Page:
I've wasted a lot of time "trying" to start writing regularly in this blog. I'll have an idea for a post and sit down with a halo of the most shining intentions and everything perfectly in place. Table cleaned off (because visual clutter creates mental clutter!). Computer charged up or plugged in. Coffee freshly brewed in the little earthenware mug my friend made me and Mason jar full of hot lemon water to my right, a short reach away. To my left, my stack of notebooks and little blue pen case. Trance music or Brain.fm playing through my headphones, just loud enough to drown out the household noises. It's all about manipulating your environment, right? Of course right. Sit down, plug in, set hands on keyboard.
And then nothing.
I'll be honest, I feel like stopping here. I'm already annoyed and ashamed at myself, angry that I've allowed myself to be this ineffectual in the first place and even more so that I'm going through this same struggle in the very moment that I'm trying to define it.
I put so much energy into shaping my environment to suggest useful or preferred behaviors—buying only fresh meat and vegetables so I don't have the option to eat anything else; hanging a pull-up bar in the doorway I walk through most often; cutting down my wardrobe and spending months wearing only black, blue, or white tee shirts with jeans in order to save precious time in the mornings. The aim is to make the constituent habits of a satisfying and useful life mindlessly easy to follow. The trouble starts once I set my sights on any habit for which mindlessness is deleterious—that is, producing any creative content whatsoever.
I'm lucky enough to know several people with bottomless wells of words within them, apparently unsullied (as mine seems to have been) by the fracking that is mindless cell phone and internet use. One of them gave me this advice:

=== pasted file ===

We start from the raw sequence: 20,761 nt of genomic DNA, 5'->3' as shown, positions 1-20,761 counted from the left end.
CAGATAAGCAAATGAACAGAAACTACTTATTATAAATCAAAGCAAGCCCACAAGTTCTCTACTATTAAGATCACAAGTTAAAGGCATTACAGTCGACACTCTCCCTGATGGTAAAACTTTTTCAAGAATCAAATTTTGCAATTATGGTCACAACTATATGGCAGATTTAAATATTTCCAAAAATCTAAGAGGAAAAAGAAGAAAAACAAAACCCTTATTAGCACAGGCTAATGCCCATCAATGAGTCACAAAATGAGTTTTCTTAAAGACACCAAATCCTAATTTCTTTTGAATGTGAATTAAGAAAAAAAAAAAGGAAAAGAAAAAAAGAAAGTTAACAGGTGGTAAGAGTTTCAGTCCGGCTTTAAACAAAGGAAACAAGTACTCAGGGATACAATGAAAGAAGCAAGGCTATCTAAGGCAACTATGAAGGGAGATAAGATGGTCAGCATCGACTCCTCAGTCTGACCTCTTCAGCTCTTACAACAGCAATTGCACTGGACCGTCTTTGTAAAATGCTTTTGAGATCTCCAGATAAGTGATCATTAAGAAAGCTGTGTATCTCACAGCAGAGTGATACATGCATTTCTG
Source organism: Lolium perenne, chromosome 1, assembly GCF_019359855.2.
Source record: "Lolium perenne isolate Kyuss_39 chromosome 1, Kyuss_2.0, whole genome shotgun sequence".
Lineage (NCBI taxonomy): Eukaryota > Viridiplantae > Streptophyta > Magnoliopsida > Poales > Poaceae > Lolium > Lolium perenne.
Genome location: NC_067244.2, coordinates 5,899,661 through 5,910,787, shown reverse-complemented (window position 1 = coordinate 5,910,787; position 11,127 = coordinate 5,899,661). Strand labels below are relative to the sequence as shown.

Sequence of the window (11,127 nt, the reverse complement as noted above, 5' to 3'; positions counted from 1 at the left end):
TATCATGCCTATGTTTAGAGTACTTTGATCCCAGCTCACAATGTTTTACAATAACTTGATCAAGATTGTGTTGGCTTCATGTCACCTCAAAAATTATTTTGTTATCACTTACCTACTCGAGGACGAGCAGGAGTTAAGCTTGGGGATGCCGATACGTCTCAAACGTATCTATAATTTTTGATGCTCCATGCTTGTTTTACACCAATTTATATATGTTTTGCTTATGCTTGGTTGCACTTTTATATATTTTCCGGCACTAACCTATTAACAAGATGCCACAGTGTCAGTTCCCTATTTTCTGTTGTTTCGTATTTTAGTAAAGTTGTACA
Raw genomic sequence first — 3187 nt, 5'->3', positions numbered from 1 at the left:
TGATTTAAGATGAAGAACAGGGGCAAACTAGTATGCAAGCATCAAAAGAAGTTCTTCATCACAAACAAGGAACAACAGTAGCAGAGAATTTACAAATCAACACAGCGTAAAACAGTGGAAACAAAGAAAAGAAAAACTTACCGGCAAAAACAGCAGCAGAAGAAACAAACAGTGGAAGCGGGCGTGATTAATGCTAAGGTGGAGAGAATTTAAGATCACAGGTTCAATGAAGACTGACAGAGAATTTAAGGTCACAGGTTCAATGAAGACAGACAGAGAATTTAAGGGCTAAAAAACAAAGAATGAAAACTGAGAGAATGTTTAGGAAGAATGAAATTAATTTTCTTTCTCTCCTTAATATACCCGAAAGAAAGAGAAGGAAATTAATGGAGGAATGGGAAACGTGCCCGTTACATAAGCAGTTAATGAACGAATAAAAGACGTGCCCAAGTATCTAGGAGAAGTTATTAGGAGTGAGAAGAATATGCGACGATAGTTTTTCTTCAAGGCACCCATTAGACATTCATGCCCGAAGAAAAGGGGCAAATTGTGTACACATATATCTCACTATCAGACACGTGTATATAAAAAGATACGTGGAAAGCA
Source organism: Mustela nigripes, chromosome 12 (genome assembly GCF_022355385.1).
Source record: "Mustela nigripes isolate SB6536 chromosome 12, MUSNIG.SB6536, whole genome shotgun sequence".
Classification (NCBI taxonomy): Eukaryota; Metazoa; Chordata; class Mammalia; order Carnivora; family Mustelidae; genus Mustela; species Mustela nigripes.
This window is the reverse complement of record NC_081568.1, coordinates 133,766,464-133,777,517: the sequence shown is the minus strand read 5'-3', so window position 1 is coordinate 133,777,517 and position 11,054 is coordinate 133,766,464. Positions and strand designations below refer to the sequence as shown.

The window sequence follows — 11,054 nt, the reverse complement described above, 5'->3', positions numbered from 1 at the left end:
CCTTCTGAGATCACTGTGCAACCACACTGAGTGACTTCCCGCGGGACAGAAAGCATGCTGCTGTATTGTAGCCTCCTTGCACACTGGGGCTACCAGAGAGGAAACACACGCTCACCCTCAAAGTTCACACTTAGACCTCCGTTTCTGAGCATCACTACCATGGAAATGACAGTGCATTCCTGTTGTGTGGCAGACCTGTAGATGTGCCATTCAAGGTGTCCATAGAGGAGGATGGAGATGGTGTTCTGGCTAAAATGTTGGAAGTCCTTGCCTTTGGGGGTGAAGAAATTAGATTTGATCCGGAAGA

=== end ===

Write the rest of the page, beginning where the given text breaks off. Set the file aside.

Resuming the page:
Frankly, I focus on writing in my own voice. Saying something that I think people will find valuable, and doing it in a way that sounds like me. Beyond that, it's all details, and those are things that can be whittled and chiseled and sanded later on. It's a huge relief to know that all you have to do is open the floodgates and pour words on the page, though — no need to be anything more than a really pure version of yourself. When that's kept in mind, writing each day is easy enough. It's also — in my opinion — the best way to keep getting better.
That's the ultimate aim, I suppose—to be a source of valuable thought for other people to find and take to heart. That's also the part of the process that inevitably stops me before I begin. It's frightening to remember that this is the internet and therefore technically a public space, if a relatively disconnected one, and there's a chance that people will read these fanciful and florid little scribblings and judge me by them.
This is usually the part where I kill my chickens before they hatch; close the book; close the door; close the computer; do nothing at all with the latent power to make fire with nothing but a stick, a knife, and my own hands; keep my mouth clenched tight shut; and scream only ever in thought.*
This should be the part where I say fuck all this that and the other, it's just words and they all need to be said somewhere and somehow and let them all out in a roiling torrent of lurid, florid, occasionally flaccid adjectives and dumb little stories that don't have much bearing at all on the life lessons I'm trying to illustrate and all the joy and rage and love and pain and aching truth that have been sparking up again and I'm worried now that since I'm doing such a bang-up job of squelching the expression of all these old-new emotions that they are beginning to fade back and all the gutwrenching soulsearching that's been racking my body and mind these past few months will have been useless.
Fuck all this that and the other.
Here begins Project Thing-A-Day.
*Apologies, dear Fiction.